10 failsafe ways to keep spiders away

Don’t want to share your rooms with eight-legged critters? These are the top methods to keep spiders away

Spider
(Image credit: Alamy)

Want to know how to keep spiders away without killing them? Spiders inside the home are not a welcome prospect for most of us. Out in the yard, they’re beneficial, so it’s great to have them in the garden, but while they can provide pest control inside the house and are mostly harmless, we’d still rather not share. 

But how to put them off taking up residence in your interiors? We asked the H&G team to share their tried-and-tested, favorite, and failsafe ways to keep spiders away.

10 ways to keep spiders away

Spider

(Image credit: Alamy)

Think prevention in the first place, then removal of the spiders that have made it inside to avoid unwanted residents. Just like getting rid of fruit flies, some of these tips are more about prevention than cure. This is how to keep spiders away. 

1. Fill gaps and cracks

Any gaps and cracks around doors and windows give spiders an easy route into your home, so fill these using caulk or weather stripping. 

‘I make an inspection of the outside of my home at the end of every summer,’ says Jennifer Ebert, digital editor. ‘I know that as soon as temperatures drop in fall, I’m more likely to find spiders inside, so this is a way of minimizing their opportunities.’

2. Turn off lights at night

Like to light up the outside of your home at night? You’re attracting spiders, albeit indirectly. The lights bring insects, and the insects bring the spiders that prey on them. 

‘I make a habit of keeping outside lights off as much as possible,’ says Lucy Searle, global editor in chief. ‘Fewer bugs has definitely cut the number of spiders I’ve seen inside, and while I love looking out at the yard at night, I'm aware that it's not energy-efficient to do so, so it's a win-win.’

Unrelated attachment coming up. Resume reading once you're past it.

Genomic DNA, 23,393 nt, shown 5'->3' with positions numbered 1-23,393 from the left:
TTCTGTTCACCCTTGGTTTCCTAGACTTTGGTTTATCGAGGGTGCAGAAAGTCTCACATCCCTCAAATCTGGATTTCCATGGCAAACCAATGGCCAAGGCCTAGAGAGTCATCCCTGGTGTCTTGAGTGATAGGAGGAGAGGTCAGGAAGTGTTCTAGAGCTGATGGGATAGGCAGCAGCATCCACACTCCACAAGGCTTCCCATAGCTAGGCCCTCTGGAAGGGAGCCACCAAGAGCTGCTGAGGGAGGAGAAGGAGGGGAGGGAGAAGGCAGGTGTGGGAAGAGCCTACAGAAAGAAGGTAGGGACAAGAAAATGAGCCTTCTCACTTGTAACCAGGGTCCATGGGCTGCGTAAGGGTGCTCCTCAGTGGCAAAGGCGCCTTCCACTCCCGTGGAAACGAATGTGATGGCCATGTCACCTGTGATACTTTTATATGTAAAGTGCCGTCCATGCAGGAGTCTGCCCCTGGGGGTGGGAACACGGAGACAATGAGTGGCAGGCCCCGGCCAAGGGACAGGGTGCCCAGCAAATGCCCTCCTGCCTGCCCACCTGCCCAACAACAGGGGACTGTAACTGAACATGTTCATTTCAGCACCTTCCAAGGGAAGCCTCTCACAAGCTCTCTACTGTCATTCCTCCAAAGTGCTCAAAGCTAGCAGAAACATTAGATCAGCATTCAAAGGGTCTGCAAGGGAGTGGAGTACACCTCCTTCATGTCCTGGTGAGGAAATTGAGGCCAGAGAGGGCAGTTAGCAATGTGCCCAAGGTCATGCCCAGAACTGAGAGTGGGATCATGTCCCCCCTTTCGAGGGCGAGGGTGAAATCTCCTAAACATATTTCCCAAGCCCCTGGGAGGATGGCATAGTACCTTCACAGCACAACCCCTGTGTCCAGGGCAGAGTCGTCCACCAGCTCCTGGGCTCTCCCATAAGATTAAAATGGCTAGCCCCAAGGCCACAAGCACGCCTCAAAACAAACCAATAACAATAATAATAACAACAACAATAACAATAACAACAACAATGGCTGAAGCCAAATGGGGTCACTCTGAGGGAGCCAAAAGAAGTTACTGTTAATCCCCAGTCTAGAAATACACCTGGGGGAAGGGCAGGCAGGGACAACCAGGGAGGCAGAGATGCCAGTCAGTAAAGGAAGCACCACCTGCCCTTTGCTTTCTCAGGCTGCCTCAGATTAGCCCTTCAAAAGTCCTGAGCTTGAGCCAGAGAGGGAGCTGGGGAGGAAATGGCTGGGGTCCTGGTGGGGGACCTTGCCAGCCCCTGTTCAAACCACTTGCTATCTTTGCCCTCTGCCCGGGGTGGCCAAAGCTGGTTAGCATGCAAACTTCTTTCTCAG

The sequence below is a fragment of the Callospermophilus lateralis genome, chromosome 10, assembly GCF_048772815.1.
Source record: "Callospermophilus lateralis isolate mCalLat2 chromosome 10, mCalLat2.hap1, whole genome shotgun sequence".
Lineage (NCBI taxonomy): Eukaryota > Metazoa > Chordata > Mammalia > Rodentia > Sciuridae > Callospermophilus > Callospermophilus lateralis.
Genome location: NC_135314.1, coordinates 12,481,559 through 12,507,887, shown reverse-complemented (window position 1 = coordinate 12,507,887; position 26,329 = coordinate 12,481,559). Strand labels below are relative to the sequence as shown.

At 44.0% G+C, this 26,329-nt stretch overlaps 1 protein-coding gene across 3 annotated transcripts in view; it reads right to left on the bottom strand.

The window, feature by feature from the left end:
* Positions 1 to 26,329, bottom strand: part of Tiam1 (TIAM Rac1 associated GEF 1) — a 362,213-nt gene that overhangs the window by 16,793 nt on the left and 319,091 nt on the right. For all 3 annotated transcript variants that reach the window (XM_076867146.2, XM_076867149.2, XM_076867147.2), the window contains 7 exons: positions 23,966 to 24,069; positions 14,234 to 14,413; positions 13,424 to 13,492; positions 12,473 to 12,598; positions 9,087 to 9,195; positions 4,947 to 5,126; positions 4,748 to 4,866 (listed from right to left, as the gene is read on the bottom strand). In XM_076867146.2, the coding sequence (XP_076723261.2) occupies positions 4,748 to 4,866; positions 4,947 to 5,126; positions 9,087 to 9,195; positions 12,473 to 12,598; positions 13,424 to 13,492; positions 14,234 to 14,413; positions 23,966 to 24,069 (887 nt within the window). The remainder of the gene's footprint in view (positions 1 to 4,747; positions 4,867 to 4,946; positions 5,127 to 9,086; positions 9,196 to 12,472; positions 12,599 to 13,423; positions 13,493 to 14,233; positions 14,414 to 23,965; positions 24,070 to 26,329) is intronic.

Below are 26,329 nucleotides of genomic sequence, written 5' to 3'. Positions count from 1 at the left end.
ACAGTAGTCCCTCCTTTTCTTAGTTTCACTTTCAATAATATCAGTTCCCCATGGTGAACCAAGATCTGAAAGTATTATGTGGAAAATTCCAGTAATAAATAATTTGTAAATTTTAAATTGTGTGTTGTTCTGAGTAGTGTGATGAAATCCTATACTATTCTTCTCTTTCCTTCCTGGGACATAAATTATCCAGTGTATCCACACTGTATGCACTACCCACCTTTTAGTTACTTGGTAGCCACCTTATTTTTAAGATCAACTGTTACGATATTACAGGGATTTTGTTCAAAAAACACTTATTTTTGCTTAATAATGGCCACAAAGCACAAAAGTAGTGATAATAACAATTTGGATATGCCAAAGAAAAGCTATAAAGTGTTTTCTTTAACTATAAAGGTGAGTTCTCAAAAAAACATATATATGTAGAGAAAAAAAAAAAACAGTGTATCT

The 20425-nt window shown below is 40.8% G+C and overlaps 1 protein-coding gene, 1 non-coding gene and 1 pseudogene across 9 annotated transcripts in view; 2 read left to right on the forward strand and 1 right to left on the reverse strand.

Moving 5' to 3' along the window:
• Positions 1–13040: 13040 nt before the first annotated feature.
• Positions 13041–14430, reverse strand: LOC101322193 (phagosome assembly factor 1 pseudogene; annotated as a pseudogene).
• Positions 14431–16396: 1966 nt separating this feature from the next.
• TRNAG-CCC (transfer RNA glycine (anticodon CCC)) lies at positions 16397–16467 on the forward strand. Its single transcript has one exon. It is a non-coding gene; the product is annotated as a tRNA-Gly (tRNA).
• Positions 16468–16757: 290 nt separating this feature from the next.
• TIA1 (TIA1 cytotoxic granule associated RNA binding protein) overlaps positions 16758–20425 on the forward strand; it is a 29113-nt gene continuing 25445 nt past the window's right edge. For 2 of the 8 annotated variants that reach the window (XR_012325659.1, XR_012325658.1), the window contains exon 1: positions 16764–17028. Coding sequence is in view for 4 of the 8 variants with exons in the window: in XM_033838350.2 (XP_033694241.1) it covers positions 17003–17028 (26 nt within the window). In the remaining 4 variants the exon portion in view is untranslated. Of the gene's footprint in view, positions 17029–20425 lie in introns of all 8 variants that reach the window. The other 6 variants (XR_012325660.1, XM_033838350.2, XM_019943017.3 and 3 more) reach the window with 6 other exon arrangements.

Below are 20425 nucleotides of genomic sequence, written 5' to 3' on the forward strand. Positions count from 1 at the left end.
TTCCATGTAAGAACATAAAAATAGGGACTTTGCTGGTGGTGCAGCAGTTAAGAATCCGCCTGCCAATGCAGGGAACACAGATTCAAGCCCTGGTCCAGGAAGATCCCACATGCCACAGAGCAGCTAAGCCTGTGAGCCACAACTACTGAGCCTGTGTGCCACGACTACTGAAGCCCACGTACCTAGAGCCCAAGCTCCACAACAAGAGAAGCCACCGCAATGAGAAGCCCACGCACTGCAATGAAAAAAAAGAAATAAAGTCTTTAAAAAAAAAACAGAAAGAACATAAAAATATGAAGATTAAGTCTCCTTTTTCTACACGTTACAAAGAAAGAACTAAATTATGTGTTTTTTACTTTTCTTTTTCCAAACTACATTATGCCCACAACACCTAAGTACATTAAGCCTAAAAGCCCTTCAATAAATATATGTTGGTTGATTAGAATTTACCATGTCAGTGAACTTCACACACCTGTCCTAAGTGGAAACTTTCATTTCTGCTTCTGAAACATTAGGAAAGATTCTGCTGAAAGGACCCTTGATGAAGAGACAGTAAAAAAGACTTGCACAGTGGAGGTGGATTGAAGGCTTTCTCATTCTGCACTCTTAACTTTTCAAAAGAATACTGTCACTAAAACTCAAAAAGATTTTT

3. Keep up with pruning

While it’s great to have a wildlife garden including spiders, don’t encourage them to make their home right beside your house. That means avoiding locating bushes and other vegetation by the walls and growing plants up them. 

‘Spiders are an asset in the backyard, so do allow them to thrive while taking measures to keep them out of the house,’ says Teresa Conway, gardening writer. ‘Piles of logs, twigs and so on away from the house will provide them with the situations they favor in the yard.’

4. Clean regularly

Spiders are, of course, not the only reason why you should clean regularly, but keeping them away is one of the reasons to do so. Dust and vacuum, getting into corners and crevices, and tidy and declutter and they are less likely to find an undisturbed spot in which to take up residence.

‘Don’t neglect the basement and garage when it comes to periodic cleaning and decluttering if you want to keep spiders out of the house,’ cautions executive editor Kaitlin Madden.

5. Focus on houseplants

Spiders don’t live on houseplants, but they might hide there, so take a look – and take any outside.

Be aware, too, that spider mites – which are also arachnids and also have eight legs – could be eating indoor greenery. 

‘There are miticides for controlling spider mites, but most are not for indoor use,’ says Marisa Y Thompson, PhD, extension horticulture specialist in the department of extension plant sciences at the New Mexico State University Los Lunas Agricultural Science Center (opens in new tab). ‘It is easier to just put the houseplant in the bathtub or shower and spray with a strong, but fine mist of water.’

6. Repel them with citrus

It’s said you can put spiders off the natural way with a citrus-containing spray. To create your own, mix around 20 drops of lemon or an alternative with water and spray on windowsills or in corners.